A hit from the beginning, the Mob Museum in downtown Las Vegas celebrated its first year of operation this month on the anniversary of the infamous St. Valentine’s Day Massacre in 1929.
Officially named the National Museum of Organized Crime and Law Enforcement, the attraction keeps crowds of visitors moving through absorbing displays, multimedia segments and lively interactive exhibits.
Museum designers utilized all three floors of the building that formerly housed the city’s federal courthouse and main post office.
Built in 1933, this neoclassical structure is listed on both the state and national registers of historic places. In 1950, it was the site of one of 14 hearings held by the U.S. Senate’s Kefauver Committee. These hearings on organized crime in the United States were held in cities with known mob involvement.
The former courthouse underwent extensive renovation for its new role as a museum. Most of its 41,000 square feet of interior space was utilized.
The nonprofit Mob Museum represents an investment of $42 million by the city of Las Vegas, including $9 million in historical preservation grants from local, state and federal sources.
The main-floor post office appears much as it did when the courthouse opened 80 years ago with its period fixtures intact. Throughout the building, beautiful original structural and decorative elements have been repaired, refurbished, painted and polished. Notice the classical ceilings, stair rails, woodwork, light fixtures and other details. In the courtroom, all the seating, furniture and flooring are original. Iconic national symbols in the white plaster cornices are decorated in red and blue.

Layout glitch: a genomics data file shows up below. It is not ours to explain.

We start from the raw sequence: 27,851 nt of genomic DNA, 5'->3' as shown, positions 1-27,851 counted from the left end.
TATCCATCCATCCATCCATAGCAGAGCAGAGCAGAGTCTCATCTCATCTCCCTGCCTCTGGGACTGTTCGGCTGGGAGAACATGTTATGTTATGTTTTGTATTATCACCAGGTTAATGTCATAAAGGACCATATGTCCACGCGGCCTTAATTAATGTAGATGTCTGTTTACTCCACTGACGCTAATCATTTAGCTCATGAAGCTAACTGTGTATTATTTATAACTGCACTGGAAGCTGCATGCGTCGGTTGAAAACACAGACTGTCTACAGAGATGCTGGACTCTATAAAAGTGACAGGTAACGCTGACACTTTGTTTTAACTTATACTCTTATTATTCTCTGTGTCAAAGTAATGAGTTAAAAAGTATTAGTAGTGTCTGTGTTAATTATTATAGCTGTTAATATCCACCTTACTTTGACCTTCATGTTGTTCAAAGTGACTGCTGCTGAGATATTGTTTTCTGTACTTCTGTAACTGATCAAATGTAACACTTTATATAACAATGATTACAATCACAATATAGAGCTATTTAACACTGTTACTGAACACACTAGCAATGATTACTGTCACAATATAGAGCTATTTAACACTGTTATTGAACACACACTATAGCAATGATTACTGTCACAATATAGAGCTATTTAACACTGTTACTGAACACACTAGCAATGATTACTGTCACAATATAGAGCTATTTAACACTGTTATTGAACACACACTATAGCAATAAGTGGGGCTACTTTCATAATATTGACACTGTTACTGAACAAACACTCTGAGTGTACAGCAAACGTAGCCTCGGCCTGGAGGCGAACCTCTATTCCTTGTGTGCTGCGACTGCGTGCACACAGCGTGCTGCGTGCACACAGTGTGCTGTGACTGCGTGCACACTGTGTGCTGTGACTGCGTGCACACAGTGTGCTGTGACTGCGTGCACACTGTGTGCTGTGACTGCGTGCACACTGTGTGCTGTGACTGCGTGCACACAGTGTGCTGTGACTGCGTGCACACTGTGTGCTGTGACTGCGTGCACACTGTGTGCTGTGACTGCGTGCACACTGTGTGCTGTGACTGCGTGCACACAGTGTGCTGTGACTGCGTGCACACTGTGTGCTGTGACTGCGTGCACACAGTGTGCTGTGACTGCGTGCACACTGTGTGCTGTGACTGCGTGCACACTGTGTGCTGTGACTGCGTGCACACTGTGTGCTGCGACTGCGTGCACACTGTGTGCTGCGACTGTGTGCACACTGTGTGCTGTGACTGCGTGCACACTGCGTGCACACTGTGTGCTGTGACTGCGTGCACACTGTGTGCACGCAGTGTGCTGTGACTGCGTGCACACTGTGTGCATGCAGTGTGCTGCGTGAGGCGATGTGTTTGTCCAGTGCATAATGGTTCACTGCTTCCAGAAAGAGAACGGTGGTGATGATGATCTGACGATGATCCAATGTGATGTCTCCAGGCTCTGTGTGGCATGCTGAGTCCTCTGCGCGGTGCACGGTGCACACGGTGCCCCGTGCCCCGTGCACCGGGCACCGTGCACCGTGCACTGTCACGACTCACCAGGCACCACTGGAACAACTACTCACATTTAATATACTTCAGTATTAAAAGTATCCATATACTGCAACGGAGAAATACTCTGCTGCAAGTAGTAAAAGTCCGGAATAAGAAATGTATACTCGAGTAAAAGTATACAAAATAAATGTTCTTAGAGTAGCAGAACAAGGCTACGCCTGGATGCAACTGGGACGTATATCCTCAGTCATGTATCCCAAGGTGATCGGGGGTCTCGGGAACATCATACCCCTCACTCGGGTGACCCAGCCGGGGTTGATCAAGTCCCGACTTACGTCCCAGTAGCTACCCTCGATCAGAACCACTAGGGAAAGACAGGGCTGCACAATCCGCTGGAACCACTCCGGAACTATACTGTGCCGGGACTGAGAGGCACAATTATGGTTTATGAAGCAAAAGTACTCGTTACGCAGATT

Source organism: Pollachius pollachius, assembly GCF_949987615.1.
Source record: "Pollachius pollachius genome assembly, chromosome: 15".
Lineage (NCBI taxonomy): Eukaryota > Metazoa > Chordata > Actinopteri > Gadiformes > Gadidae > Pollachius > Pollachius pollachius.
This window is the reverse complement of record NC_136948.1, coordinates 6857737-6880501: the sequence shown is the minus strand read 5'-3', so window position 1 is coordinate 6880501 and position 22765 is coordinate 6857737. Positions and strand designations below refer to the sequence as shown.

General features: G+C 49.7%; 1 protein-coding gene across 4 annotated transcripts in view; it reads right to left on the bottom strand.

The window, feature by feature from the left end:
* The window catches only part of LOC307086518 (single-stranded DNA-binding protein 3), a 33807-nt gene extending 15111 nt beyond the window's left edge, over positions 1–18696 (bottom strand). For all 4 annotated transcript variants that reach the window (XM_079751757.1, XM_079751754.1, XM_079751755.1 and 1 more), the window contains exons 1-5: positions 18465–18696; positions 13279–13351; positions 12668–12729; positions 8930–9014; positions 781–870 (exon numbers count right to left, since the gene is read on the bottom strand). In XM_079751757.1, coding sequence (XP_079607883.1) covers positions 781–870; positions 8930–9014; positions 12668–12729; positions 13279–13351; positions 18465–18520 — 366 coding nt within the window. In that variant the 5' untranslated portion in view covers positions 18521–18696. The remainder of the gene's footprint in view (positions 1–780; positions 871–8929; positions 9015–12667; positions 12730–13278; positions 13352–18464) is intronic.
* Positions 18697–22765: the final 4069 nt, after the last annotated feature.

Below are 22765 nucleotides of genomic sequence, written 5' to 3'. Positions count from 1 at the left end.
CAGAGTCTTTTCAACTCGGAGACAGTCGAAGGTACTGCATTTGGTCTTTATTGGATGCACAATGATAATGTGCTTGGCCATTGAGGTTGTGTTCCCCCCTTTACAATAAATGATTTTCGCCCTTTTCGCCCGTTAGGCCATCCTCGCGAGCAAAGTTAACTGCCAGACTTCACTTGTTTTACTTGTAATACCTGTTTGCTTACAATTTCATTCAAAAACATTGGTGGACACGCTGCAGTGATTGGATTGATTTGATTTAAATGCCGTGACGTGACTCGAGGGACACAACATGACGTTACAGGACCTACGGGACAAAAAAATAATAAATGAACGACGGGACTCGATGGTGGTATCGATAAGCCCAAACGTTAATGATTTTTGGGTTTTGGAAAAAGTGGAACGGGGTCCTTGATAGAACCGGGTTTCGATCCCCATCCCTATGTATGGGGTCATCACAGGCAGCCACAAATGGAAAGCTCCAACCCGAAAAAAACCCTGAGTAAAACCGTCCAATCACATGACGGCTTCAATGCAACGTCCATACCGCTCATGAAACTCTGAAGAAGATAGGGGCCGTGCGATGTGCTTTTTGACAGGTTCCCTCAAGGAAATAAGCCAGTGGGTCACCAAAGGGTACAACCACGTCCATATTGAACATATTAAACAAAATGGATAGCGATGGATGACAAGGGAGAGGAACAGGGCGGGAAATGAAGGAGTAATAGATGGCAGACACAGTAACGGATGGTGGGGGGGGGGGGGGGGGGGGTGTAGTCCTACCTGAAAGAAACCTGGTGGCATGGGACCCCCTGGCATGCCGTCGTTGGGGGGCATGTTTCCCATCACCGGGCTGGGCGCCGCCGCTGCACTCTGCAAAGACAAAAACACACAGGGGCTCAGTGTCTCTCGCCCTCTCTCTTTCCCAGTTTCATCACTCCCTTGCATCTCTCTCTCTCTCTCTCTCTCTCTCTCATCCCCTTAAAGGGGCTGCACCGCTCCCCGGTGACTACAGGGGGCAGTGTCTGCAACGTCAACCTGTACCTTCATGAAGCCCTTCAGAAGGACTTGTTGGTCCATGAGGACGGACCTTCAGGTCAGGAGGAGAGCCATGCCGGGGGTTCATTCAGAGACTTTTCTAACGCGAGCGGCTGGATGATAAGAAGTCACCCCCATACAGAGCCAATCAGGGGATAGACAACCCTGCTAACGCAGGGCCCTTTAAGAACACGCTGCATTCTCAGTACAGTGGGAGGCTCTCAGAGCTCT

To reach the Mob Museum, follow Stewart Avenue between Fourth Street and Las Vegas Boulevard. The museum is at the north end of Third Street. On-street parking downtown is metered. Free, on-street parking on Third is intended for patrons of businesses and restaurants in those blocks. Paid parking is available in a small lot next to the museum and in several parking garages downtown.
The museum encompasses a big space, so plan your visit accordingly. It is likely to be more crowded in the afternoon.
Take an elevator or climb the stairs to start your self-guided tour on the third floor. Take time to view all of the short film presentations, which are repeated frequently in areas with various kinds of themed seating.
Wear comfortable shoes as you’ll do plenty of walking. The museum’s entrance and exhibits are handicap accessible.
The museum is a bargain for Nevada residents, who pay an adult admission charge of $10, compared with $19.95 for nonresidents. It is open 10 a.m. to 7 p.m. Sundays through Thursdays and stays open an hour later on Fridays and Saturdays.
The museum welcomes children, but parents and teachers should be aware that some of the images on display are quite graphic. The museum recommends that visiting school groups be at least in sixth grade.
While touring the shrine, visitors can learn lessons in history, sociology and the workings of government and law enforcement.
A favorite with many visitors, the second-floor courtroom comes to life as films from the Kefauver Committee hearings play. Almost holographic, images appear and speak at the podium, desks or tables where the participants sat more than 60 years ago.
Margo Bartlett Pesek’s Trip of the Week column appears on Sundays.